These days a lot of classes and conferences are being held through video streams. If you are taking part in one, and wish to save something important, using a screen grabber program maybe a good idea.
Draft Notes serves not just as a screenshot tool, but also as a quick annotation utility. The application is portable. When you run Draft Notes, it opens a command window and the program’s interface. Closing the command-line window exits the application as well, instead you should minimize the window so it doesn’t block the screen capture partially.
Most screenshot tools let you select the area by drawing a box with the mouse, Draft Notes does this slightly differently. You’ll need to move the program’s interface to be on top of the area that you wish to capture. That’s why the GUI is transparent. Click inside the interface to capture the content, and Draft Notes will prompt you to save the image. Screenshots can be saved in JPG, BMP or PNG formats.
Sure, this may appear to be a weird way. But Draft Notes isn’t your average screenshot tool, it’s meant to be an annotation tool, i.e. the second you capture screenshots, you can add annotations quickly. Once you put it to use, it does makes sense.
Set Capture Area
This one is pretty important. Let’s say you placed the capture window in the top left corner of your screen, and took a screenshot. And then you moved it to a different location to take another screenshot, Draft Notes will still capture the area that you selected for the first screenshot, not the one where you moved it to.
This is not a bug. If you’re watching a webinar or something, and want to save content from it (for e.g. slides from a presentation) you don’t want Draft Notes’ interface over the stream’s window obstructing your view. So, you can set the program to capture a screen grab of the stream once, move it aside, and continue capturing content from the selected area even if the interface is on a different part of the screen.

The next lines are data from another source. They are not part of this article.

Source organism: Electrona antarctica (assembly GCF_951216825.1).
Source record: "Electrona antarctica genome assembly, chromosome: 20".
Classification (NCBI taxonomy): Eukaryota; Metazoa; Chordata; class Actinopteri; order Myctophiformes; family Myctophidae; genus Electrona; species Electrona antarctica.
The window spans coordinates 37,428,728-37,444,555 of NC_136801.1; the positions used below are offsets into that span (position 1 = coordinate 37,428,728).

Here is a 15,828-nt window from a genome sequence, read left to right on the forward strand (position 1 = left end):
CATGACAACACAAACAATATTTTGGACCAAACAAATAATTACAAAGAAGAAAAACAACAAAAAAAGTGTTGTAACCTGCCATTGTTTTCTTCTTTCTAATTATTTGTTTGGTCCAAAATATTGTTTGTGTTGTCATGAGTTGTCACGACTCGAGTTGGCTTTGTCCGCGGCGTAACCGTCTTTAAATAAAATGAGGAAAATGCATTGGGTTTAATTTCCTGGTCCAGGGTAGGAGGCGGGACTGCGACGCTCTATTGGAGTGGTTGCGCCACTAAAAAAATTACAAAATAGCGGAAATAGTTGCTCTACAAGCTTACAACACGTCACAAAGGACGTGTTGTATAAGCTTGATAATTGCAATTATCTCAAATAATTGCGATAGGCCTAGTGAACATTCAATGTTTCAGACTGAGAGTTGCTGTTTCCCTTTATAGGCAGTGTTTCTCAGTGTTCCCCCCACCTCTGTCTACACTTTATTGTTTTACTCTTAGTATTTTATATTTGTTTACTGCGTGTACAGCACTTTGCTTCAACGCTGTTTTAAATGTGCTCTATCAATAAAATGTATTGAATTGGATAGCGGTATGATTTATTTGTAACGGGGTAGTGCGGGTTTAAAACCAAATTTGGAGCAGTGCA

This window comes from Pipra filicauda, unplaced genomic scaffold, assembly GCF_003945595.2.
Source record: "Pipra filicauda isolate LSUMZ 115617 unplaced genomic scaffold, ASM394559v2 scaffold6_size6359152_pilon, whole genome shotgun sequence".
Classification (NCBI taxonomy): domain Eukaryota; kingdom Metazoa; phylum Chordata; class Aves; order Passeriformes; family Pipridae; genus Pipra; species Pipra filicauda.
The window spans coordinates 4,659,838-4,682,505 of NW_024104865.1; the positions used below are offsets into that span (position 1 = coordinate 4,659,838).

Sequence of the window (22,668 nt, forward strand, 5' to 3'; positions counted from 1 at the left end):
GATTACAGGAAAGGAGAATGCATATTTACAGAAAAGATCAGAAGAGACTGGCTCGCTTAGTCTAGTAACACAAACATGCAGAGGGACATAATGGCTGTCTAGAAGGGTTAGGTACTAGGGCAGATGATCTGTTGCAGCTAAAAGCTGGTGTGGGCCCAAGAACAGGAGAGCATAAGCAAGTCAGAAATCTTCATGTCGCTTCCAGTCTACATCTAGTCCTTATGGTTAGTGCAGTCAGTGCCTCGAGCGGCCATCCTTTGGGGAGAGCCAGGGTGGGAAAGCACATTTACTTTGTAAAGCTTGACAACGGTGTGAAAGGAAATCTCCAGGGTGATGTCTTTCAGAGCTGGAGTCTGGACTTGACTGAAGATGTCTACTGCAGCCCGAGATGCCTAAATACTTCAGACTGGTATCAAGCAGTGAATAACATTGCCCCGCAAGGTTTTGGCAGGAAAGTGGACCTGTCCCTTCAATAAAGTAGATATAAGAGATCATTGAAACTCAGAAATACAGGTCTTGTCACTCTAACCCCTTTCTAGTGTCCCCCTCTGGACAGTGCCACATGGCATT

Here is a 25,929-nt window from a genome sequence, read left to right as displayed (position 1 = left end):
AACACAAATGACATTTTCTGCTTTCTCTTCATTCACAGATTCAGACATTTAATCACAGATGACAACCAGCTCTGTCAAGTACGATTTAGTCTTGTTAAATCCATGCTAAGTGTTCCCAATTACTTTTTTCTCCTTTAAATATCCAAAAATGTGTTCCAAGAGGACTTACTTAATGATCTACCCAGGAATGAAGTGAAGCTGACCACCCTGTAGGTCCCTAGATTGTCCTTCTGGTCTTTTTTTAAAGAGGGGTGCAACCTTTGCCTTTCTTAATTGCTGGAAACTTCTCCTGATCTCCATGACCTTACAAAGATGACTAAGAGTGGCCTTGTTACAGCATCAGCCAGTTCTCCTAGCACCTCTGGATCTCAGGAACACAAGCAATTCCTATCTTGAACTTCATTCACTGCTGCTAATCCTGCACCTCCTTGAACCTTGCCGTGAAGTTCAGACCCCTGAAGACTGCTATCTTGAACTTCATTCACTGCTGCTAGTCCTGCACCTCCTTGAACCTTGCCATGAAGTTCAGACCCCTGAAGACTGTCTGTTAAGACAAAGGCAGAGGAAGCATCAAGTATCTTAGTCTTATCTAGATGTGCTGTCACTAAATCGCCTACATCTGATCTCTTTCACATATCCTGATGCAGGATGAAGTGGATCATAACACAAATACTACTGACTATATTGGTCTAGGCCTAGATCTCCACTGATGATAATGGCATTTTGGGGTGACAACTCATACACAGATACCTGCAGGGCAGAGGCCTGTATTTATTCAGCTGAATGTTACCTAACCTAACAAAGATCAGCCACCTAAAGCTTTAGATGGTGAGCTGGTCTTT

On the other hand if you want to select a new area, right-click in Draft Notes’ interface, and click “Set Grab Area”. Now, draw a box over the content that you’d like to save, while holding the Ctrl key. Or just restart the program and place it over different are, that works too.
When a screenshot has been captured, it is displayed in the program’s interface. Click and drag an area that you wish to add a note or caption to, and let go of the mouse button. Draft Notes automatically adds a text box at the end of the line that you drew, and you can type something inside the box. This is the annotation tool of the program.
Essentially, the entire process from capturing the screenshot and annotating it, takes just a few seconds. And the added advantage of saving subsequent captures instantly is very handy.
Note: The captured screenshot may appear blurry in the preview, but it isn’t so. The preview pane is more of an image viewer that scales the view in an odd way (when you drag the corners of the window to resize it), the saved screenshot retains the crisp quality as expected.
Draft Notes can automatically add text content from the clipboard to the annotation box that you add to screen grabs. You can disable this behavior from the context menu. It also houses an option disable the interface’s transparency, but I found the non-opaque GUI to be a hindrance while lining it up over the area I wanted to take a snapshot of. On the other hand, disabling the transparency is useful when you want to see the preview of the captured shot.
The biggest drawback in Draft Notes is the lack of an unlimited undo option. But to make up for this, it offers non-destructive editing. When you save an image for the first time, it uses the name as “the prefix” to autosave all future screenshots for that session. This maybe useful if you’re taking part in an online class or conference, because you don’t have to constantly bring up the “Save” dialog. If a screenshot is captured, the original image will not be affected when you edit it. A new image that ends with the suffix “_n” is automatically created, and this contains the edits you made.
Draft Notes can be used with your existing images as well, so you can use it to annotate on older screenshots if required. Use the mouse wheel to navigate to the previous or next image in a folder. There is a toolbar is on the right edge of the screen. It has options to draw a polygon, line + arrow, rectangle and a text only mode. You may change the color of the text and the font size as well.
The application is open source, and the executable is about 3.12MB in size.
The interface and capturing methods takes some time get used to, but given that Draft Notes is fairly new, hopefully it will be improved in the future. It’s an interesting application, but only for those who want to annotate content quickly.
2.5 based on votes